• open panel

Don’t Present On a Topic


By Mark Kretschmar

You learned it in college; you may have learned it in high school: Select a topic of interest to the audience for your presentation. This rule isn’t so much “wrong” as it is distracting. Of course you should be speaking of something which interests the audience. Where this rule gets in the way, like most rules, is the implications and ramifications of its assumptions.

When an “interesting topic” becomes the driving force behind your presentation, you feel you have everything you need and you forget the Presentation Prime Directive: Make your audience think, feel, or do something that accomplishes the presentation’s objective. (See the Presentation Rebellion installment #1).

When you do not set an objective for the audience response as THE driving force for your presentation, you will begin to collect, organize, and then spew serial information at the audience, likely supported by endless bulleted lists. When the topic is interesting enough to the audience, and your passion shows, you may hold your audience’s attention in spite of the bullet slides (which they’re ignoring by the way – see Presentation Rebellion #4, The 6×6 Rule).

But what have you accomplished? Does the audience think, feel, or do something different than they did before your presentation? Is it what you wanted them to think, feel or do?

Take your fascinating topic and consider what you want the audience to do. “I want them to be fascinated so they will… what?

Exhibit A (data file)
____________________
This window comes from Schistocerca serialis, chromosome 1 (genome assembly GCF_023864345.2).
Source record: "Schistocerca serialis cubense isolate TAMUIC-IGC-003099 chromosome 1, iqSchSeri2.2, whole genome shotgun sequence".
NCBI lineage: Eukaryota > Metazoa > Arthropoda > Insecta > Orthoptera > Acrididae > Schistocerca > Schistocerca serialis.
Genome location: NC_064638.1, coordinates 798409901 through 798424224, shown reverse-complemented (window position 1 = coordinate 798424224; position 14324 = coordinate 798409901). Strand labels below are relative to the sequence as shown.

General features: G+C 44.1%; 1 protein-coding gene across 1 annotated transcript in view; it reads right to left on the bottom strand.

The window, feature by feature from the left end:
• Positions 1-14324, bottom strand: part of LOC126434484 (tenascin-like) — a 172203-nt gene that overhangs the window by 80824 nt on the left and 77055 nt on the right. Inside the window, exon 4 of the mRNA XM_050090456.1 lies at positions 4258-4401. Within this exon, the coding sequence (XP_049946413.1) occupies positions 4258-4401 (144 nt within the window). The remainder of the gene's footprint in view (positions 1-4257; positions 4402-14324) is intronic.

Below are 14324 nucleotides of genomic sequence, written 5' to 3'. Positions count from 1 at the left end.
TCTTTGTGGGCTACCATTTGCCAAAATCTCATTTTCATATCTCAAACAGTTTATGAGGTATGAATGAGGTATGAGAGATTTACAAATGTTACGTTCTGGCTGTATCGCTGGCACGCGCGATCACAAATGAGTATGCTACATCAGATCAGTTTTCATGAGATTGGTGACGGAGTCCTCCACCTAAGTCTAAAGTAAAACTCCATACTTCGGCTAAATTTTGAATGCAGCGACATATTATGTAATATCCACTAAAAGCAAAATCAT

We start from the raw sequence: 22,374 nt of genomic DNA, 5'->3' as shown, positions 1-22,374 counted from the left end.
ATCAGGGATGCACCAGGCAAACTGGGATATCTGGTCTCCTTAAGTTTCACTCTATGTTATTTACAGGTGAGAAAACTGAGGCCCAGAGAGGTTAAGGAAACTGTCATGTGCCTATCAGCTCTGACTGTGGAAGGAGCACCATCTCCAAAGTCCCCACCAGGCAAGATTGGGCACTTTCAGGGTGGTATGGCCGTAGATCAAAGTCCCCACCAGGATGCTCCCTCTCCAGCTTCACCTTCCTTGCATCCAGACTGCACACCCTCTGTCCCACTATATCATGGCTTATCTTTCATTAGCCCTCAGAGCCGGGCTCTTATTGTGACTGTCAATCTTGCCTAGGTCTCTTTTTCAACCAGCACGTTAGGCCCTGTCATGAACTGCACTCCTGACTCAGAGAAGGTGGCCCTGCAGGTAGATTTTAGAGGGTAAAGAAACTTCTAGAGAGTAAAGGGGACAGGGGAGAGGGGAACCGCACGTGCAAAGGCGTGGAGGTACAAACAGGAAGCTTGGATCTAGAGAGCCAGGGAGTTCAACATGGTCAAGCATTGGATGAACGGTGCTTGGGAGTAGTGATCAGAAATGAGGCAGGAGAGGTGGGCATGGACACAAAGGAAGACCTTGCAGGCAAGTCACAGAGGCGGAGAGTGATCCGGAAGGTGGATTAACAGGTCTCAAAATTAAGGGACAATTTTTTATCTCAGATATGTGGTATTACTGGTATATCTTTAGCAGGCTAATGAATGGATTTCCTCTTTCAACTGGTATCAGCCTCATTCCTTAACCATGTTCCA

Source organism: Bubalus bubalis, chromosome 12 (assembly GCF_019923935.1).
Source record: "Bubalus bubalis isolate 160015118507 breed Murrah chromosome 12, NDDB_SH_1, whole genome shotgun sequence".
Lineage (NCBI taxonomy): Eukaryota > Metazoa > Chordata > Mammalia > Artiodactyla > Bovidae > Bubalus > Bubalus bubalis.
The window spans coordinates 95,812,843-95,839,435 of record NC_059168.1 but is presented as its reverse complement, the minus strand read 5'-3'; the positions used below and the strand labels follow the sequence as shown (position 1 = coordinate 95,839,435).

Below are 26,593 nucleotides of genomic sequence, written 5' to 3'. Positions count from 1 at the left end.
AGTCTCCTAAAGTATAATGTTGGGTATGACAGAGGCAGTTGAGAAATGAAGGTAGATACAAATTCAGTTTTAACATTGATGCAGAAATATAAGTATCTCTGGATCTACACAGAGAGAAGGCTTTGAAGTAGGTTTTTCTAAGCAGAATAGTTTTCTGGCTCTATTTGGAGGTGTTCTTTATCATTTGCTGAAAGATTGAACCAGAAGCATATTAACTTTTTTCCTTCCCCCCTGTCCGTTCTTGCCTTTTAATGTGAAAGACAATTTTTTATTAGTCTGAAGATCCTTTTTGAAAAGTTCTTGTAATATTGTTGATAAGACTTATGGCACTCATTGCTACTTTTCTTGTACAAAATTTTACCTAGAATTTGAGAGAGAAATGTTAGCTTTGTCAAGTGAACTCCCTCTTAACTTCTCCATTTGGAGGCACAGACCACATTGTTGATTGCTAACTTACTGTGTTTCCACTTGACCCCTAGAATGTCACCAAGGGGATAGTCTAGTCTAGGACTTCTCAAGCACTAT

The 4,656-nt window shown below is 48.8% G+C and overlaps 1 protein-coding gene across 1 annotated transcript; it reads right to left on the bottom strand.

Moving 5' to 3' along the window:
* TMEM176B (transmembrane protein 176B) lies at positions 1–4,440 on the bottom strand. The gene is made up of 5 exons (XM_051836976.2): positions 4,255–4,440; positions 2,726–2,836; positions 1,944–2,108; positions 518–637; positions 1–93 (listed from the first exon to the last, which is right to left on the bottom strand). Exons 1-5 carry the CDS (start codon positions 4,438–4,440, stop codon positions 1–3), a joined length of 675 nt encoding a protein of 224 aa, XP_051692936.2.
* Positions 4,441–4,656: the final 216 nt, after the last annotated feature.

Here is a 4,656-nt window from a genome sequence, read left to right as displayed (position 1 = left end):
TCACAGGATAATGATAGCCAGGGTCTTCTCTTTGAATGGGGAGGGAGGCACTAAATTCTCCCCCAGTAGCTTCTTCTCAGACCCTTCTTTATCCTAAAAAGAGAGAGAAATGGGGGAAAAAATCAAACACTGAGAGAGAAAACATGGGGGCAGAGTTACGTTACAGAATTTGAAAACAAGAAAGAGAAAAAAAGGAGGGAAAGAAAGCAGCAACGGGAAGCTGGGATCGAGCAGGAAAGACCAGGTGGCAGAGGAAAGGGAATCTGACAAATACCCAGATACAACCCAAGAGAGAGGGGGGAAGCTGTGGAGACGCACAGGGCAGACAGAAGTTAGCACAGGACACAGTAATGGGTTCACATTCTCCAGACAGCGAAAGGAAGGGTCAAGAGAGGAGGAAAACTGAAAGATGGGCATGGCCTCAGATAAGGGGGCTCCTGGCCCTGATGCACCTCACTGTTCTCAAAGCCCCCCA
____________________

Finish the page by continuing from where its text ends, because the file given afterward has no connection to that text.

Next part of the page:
With an answer to that question, you have criteria for selecting those few “silver bullets” among your long list of information. You can select images or visual word-metaphors that drive to those silver bullets and that drive your intended emotional response to whatever you are currently conveying.

When you have identified those jaw-dropping silver bullets, tease them in the opening of your presentation. Deliver them with supporting images/metaphors during your presentation. Refresh them in your closing to drive the concept home one last time, because above everything else, your audience will remember how you ended your presentation.

The best way to really connect with your audience so they think, feel, or do something that aligns with your purpose is through story rather than serial facts.

To increase your value by bringing your communication skills up to match your technical skills, contact Mark at mark@engineerspeak.com or 651-728-0352 and check out the helpful, free content on engineerspeak.com.